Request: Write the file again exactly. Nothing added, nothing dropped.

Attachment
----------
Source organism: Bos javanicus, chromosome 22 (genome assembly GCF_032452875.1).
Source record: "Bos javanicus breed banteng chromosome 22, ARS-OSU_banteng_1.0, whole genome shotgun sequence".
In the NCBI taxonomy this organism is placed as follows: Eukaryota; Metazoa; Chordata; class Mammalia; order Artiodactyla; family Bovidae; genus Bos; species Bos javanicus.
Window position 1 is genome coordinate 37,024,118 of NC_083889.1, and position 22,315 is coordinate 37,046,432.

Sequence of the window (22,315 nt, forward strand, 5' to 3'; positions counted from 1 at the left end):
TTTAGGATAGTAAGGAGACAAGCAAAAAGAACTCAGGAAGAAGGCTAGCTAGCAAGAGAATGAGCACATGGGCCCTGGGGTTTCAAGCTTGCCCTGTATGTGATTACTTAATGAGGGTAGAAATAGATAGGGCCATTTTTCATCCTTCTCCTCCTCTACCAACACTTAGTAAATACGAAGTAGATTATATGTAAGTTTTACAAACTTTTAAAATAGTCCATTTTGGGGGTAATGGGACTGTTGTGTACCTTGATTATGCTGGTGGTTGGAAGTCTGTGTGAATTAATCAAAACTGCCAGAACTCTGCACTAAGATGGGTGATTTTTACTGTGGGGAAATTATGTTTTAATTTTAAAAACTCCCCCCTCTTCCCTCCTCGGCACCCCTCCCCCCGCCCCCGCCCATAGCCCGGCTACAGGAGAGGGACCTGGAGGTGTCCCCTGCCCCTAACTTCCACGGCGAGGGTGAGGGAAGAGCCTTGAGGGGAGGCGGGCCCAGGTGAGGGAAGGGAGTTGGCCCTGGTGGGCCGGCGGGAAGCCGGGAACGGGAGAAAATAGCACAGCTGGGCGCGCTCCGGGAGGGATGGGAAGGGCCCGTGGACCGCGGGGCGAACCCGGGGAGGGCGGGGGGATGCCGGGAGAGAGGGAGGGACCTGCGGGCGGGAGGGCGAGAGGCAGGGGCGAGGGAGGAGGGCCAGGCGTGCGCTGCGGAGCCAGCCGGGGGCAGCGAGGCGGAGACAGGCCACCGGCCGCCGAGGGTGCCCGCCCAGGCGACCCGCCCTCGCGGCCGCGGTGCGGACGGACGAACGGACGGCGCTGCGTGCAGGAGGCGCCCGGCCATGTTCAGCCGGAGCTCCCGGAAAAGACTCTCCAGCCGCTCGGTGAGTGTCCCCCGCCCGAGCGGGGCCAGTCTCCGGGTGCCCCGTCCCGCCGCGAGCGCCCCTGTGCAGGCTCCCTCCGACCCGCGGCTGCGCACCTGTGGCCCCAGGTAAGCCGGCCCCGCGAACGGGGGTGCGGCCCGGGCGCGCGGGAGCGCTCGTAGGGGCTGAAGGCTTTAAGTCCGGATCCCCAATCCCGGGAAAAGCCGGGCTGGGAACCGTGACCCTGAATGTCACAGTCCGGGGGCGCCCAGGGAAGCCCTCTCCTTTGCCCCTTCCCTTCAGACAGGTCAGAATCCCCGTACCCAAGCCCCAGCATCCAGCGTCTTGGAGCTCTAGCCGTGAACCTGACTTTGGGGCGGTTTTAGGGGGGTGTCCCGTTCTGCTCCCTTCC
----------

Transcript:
Source organism: Bos javanicus, chromosome 22 (genome assembly GCF_032452875.1).
Source record: "Bos javanicus breed banteng chromosome 22, ARS-OSU_banteng_1.0, whole genome shotgun sequence".
In the NCBI taxonomy this organism is placed as follows: Eukaryota; Metazoa; Chordata; class Mammalia; order Artiodactyla; family Bovidae; genus Bos; species Bos javanicus.
Window position 1 is genome coordinate 37,024,118 of NC_083889.1, and position 22,315 is coordinate 37,046,432.

Sequence of the window (22,315 nt, forward strand, 5' to 3'; positions counted from 1 at the left end):
TTTAGGATAGTAAGGAGACAAGCAAAAAGAACTCAGGAAGAAGGCTAGCTAGCAAGAGAATGAGCACATGGGCCCTGGGGTTTCAAGCTTGCCCTGTATGTGATTACTTAATGAGGGTAGAAATAGATAGGGCCATTTTTCATCCTTCTCCTCCTCTACCAACACTTAGTAAATACGAAGTAGATTATATGTAAGTTTTACAAACTTTTAAAATAGTCCATTTTGGGGGTAATGGGACTGTTGTGTACCTTGATTATGCTGGTGGTTGGAAGTCTGTGTGAATTAATCAAAACTGCCAGAACTCTGCACTAAGATGGGTGATTTTTACTGTGGGGAAATTATGTTTTAATTTTAAAAACTCCCCCCTCTTCCCTCCTCGGCACCCCTCCCCCCGCCCCCGCCCATAGCCCGGCTACAGGAGAGGGACCTGGAGGTGTCCCCTGCCCCTAACTTCCACGGCGAGGGTGAGGGAAGAGCCTTGAGGGGAGGCGGGCCCAGGTGAGGGAAGGGAGTTGGCCCTGGTGGGCCGGCGGGAAGCCGGGAACGGGAGAAAATAGCACAGCTGGGCGCGCTCCGGGAGGGATGGGAAGGGCCCGTGGACCGCGGGGCGAACCCGGGGAGGGCGGGGGGATGCCGGGAGAGAGGGAGGGACCTGCGGGCGGGAGGGCGAGAGGCAGGGGCGAGGGAGGAGGGCCAGGCGTGCGCTGCGGAGCCAGCCGGGGGCAGCGAGGCGGAGACAGGCCACCGGCCGCCGAGGGTGCCCGCCCAGGCGACCCGCCCTCGCGGCCGCGGTGCGGACGGACGAACGGACGGCGCTGCGTGCAGGAGGCGCCCGGCCATGTTCAGCCGGAGCTCCCGGAAAAGACTCTCCAGCCGCTCGGTGAGTGTCCCCCGCCCGAGCGGGGCCAGTCTCCGGGTGCCCCGTCCCGCCGCGAGCGCCCCTGTGCAGGCTCCCTCCGACCCGCGGCTGCGCACCTGTGGCCCCAGGTAAGCCGGCCCCGCGAACGGGGGTGCGGCCCGGGCGCGCGGGAGCGCTCGTAGGGGCTGAAGGCTTTAAGTCCGGATCCCCAATCCCGGGAAAAGCCGGGCTGGGAACCGTGACCCTGAATGTCACAGTCCGGGGGCGCCCAGGGAAGCCCTCTCCTTTGCCCCTTCCCTTCAGACAGGTCAGAATCCCCGTACCCAAGCCCCAGCATCCAGCGTCTTGGAGCTCTAGCCGTGAACCTGACTTTGGGGCGGTTTTAGGGGGGTGTCCCGTTCTGCTCCCTTCC